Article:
It is adolescent or worse to be so preoccupied with how someone looks, and her supposed reputation among the self-appointed conformists, than with the substance of her actions and values. This holds true whether that someone is a high school student or a monetary policy committee. That has not stopped such preoccupations and nasty name calling from spreading of late regarding central banks. In imagery typical of the preening machismo of financial markets participants and those who report on them, a number of people of late have spoken about the ECB losing its ‘political virginity’ or purity last month.--Adam S. Posen, Monetary Policy Committee, Bank of England, 14 June 2010, via a post in Paul Krugman's blog
One is tempted to ignore or dismiss such idle chatter, but let us take it at its vulgar face value to show just how empty these characterizations are. Cultures which make a public fixation of virginal purity, of a stylized maiden’s reputation, tend to be backward superstitious cultures that impede people exercising autonomy and making responsible choices. For society, and arguably for the young persons themselves, what matters is not a young person’s ‘virtue,’ let alone any reputation for such. What matters for society and for the young person is whether they are promiscuous, engaging in unsafe behavior, or getting pregnant casually, that is whether they behave responsibly.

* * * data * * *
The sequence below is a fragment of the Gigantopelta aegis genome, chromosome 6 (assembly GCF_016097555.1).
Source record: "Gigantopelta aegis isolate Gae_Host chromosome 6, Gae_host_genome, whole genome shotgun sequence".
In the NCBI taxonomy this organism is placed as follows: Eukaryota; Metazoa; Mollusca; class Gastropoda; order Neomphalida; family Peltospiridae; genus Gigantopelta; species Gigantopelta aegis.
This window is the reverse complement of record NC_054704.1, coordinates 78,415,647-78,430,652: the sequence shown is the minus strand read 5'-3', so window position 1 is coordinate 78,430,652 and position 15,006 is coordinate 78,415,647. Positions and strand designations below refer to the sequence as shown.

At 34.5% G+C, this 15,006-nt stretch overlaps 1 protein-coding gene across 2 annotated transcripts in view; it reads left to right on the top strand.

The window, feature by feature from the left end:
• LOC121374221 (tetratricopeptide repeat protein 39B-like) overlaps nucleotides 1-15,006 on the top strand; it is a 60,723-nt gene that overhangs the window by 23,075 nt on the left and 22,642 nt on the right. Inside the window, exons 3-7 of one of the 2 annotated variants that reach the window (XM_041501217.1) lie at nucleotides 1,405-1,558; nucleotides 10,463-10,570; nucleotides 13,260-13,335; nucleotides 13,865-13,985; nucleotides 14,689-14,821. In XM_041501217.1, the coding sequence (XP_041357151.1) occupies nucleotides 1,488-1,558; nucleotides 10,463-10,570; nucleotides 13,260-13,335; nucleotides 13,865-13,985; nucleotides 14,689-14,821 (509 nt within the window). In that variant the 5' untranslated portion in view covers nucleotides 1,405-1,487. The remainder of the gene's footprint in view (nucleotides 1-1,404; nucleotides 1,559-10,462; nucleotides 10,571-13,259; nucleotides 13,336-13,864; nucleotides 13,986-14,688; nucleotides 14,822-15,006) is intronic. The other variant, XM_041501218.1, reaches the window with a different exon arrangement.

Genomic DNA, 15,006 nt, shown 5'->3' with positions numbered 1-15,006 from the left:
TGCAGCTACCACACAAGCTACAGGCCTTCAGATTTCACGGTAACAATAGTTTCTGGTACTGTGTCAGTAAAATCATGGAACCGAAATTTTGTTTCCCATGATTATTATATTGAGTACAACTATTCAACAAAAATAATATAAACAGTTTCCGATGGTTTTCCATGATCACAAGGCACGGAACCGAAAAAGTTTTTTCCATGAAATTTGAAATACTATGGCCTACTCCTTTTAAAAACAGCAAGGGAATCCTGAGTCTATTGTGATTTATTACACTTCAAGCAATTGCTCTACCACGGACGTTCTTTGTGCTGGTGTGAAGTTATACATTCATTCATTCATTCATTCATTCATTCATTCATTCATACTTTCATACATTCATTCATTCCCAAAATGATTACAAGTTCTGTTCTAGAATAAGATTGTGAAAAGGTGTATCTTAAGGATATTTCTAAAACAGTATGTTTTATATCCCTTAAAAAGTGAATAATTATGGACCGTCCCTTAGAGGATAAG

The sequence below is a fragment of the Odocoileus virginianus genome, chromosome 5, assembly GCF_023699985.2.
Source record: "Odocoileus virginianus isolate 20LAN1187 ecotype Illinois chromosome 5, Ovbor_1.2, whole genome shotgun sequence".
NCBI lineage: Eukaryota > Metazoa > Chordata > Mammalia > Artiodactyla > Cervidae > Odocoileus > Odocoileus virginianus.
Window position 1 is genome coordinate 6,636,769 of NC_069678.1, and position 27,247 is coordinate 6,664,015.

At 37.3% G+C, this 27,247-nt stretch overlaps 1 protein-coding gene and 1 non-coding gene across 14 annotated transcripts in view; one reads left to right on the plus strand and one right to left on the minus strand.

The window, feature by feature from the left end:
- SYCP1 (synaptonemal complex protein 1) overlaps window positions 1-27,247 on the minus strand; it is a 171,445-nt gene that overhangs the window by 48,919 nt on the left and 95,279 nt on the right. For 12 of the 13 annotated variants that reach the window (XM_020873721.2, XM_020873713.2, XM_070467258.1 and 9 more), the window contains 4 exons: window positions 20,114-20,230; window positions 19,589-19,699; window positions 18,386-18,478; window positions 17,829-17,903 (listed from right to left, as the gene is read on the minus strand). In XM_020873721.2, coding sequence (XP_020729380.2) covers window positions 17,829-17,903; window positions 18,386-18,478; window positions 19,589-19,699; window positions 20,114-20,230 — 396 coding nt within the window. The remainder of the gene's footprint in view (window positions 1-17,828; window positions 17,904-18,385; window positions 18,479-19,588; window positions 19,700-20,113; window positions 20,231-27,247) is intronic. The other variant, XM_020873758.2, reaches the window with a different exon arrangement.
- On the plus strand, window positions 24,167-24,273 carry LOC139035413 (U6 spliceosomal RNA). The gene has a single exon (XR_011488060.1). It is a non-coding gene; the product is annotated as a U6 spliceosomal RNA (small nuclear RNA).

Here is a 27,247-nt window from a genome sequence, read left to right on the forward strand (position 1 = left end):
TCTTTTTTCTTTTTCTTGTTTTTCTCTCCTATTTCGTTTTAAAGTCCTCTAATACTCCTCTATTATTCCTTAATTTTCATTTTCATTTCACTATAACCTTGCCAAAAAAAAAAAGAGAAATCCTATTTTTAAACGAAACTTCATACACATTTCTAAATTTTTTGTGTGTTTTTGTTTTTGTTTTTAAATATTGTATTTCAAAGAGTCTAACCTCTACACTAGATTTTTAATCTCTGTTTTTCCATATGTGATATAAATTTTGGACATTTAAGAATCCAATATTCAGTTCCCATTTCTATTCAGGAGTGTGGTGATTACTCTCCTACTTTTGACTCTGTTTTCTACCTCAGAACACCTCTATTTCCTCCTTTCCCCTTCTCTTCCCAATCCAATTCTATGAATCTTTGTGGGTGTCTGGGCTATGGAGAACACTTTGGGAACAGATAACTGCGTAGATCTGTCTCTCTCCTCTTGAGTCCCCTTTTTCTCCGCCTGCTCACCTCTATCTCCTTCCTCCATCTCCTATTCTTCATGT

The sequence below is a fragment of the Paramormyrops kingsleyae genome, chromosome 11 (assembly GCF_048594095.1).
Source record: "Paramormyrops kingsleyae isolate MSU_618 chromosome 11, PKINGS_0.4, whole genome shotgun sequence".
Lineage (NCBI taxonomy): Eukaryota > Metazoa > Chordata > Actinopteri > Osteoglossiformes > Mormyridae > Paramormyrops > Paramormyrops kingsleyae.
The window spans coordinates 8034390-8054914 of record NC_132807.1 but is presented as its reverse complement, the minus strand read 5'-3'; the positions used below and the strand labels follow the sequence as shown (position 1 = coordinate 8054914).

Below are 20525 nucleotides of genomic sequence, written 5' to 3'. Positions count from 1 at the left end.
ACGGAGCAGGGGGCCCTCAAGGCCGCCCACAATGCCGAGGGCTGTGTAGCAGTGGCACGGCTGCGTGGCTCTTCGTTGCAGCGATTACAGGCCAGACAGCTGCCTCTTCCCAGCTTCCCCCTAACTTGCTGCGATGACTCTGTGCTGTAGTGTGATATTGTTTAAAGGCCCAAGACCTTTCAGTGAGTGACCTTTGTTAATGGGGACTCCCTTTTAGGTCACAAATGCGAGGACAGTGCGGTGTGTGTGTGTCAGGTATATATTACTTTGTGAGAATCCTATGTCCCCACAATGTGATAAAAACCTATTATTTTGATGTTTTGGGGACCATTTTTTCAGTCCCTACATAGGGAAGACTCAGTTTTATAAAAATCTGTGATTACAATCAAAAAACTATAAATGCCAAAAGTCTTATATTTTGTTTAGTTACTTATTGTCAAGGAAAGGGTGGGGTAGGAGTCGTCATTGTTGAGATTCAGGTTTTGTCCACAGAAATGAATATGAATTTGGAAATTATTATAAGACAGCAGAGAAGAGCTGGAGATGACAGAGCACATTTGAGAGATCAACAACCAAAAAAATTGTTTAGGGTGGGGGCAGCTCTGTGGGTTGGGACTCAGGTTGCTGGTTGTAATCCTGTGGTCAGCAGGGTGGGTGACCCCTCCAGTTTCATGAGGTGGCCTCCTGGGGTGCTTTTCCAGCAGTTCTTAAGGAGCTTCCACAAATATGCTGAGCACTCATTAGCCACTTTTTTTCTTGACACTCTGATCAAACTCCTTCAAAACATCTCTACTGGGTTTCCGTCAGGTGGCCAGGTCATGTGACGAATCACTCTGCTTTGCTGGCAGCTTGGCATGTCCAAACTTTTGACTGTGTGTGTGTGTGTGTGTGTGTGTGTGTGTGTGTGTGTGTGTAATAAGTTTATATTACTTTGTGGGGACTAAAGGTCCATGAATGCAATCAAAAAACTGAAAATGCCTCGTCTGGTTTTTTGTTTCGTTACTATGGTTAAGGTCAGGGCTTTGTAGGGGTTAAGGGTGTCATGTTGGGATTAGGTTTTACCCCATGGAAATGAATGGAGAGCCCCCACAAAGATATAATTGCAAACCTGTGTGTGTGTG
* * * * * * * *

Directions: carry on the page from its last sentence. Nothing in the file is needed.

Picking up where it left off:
So it is, too, for the Old Lady of Threadneedle Street and all other central banks. What matters for our independence is our ability to say no and to mean it, and to be responsible about when we choose to say yes.